Statistical analysis. The mean ± SD were calculated for all parameters determined. Statistical significance was evaluated using one-way ANOVA, and P values lower than 0.05 were considered statistically significant.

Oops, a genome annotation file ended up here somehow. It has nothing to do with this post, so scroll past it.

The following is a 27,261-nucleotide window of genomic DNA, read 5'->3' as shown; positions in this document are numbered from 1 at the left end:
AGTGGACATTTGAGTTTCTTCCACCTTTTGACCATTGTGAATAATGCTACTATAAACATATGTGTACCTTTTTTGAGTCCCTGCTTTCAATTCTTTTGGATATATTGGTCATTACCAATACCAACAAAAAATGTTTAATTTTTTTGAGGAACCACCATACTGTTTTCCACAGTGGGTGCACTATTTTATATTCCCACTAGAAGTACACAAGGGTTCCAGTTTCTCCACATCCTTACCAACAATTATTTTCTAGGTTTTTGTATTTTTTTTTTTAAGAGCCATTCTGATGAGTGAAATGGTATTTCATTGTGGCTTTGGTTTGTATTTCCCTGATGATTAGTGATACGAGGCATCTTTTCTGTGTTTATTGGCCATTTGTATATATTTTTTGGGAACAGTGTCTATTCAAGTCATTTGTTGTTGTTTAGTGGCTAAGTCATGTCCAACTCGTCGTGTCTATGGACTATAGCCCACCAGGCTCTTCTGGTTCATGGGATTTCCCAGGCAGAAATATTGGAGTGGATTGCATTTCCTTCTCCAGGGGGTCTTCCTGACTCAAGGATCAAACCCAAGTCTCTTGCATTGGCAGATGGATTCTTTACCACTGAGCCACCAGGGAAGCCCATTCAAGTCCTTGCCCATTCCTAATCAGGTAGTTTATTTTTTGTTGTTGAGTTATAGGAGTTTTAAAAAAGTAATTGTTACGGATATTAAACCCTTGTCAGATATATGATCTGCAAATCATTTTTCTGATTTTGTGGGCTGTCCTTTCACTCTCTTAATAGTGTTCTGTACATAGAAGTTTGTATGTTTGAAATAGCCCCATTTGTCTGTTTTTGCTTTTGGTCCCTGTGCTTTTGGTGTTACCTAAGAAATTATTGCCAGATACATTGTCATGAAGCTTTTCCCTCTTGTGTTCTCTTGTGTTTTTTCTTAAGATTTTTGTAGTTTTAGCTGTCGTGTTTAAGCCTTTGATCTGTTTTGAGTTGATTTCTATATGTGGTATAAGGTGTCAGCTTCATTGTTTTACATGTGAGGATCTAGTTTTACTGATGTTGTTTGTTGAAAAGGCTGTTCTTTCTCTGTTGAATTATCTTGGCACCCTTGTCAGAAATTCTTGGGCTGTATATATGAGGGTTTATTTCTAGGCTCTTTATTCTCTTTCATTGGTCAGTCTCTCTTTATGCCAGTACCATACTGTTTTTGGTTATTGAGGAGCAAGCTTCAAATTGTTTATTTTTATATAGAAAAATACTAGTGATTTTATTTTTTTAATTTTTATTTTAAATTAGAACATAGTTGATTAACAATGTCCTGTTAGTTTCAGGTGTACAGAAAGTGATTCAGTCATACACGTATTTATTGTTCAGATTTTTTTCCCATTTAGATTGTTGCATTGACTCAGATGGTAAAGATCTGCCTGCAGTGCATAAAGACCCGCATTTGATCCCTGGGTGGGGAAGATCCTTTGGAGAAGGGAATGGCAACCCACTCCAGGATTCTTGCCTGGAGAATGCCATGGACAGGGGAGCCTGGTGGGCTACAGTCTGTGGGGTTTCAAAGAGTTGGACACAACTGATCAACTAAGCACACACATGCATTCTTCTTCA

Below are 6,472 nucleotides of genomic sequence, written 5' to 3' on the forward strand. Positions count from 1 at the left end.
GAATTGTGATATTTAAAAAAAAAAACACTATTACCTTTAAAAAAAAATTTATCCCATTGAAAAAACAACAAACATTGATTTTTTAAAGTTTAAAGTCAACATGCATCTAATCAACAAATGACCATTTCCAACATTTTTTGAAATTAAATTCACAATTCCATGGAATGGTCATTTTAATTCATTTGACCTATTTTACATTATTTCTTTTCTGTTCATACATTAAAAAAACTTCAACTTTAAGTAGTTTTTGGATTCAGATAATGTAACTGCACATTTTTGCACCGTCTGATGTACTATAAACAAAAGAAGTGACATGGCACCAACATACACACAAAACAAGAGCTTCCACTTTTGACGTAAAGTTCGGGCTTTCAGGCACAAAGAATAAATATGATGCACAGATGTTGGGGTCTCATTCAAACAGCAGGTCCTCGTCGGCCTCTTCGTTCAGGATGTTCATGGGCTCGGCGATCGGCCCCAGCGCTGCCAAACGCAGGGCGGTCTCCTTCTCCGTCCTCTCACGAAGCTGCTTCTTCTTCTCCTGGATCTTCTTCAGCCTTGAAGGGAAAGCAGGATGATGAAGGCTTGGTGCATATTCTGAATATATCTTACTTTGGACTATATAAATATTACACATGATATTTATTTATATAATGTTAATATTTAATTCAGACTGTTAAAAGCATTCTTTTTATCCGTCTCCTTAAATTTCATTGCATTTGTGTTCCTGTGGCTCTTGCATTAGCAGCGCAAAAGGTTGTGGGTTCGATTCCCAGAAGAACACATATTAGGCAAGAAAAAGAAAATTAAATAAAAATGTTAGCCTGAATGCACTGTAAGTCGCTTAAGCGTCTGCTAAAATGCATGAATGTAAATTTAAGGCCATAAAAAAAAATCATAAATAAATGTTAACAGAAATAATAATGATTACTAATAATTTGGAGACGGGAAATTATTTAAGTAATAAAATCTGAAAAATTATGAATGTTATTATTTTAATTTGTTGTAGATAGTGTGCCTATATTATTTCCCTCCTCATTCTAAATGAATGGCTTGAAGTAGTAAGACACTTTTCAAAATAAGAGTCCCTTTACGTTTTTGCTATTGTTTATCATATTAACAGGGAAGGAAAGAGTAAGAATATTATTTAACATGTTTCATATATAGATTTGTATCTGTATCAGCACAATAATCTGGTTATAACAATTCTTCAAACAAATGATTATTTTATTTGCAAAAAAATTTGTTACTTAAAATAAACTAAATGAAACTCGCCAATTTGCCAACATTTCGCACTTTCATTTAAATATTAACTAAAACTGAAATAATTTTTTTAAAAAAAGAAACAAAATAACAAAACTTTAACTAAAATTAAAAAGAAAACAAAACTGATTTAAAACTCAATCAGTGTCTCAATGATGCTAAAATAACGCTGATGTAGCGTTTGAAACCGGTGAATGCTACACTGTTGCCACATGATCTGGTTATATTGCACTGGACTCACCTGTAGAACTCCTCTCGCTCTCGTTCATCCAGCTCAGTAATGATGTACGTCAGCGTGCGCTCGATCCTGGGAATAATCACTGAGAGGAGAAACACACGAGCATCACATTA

Enhanced CCL2 expression in the colon during the course of colon carcinogenesis. Consistent with our previous observations ( 10), a single i.p. injection of the carcinogen AOM, followed by three rounds of 2% DSS intake, induced the development of multiple tumors from the middle to distal colon of WT mice (Supplementary Fig. S2; Fig. 1A ). Because we previously observed a massive macrophage infiltration during the whole course of this colon carcinogenesis process, we investigated the expression of a macrophage-tropic chemokine MCP-1/CCL2 and its single specific receptor, CCR2. CCL2 mRNA expression level was negligible in untreated WT mice and immediately after AOM treatment, but subsequent to DSS administration, CCL2 mRNA expression was augmented with a fluctuation ( Fig. 1B). Similarly, CCR2 mRNA level was enhanced in WT mice after DSS intake ( Fig. 1C) but CCR2 mRNA could not be detected in CCR2-deficient mice under the present experimental conditions (data not shown). CCL2 protein was detected in mononuclear cells, particularly macrophages, infiltrating the lamina propria and submucosal regions, and also in endothelial cells at the earlier phase and colon carcinoma cells at the later phase ( Fig. 1D, top). Immunohistochemical analysis showed that CCR2 was expressed by mononuclear cells infiltrating in the lamina propria and submucosal regions of the colon, and by some colon carcinoma cells during the course of colon carcinogenesis ( Fig. 1D, bottom).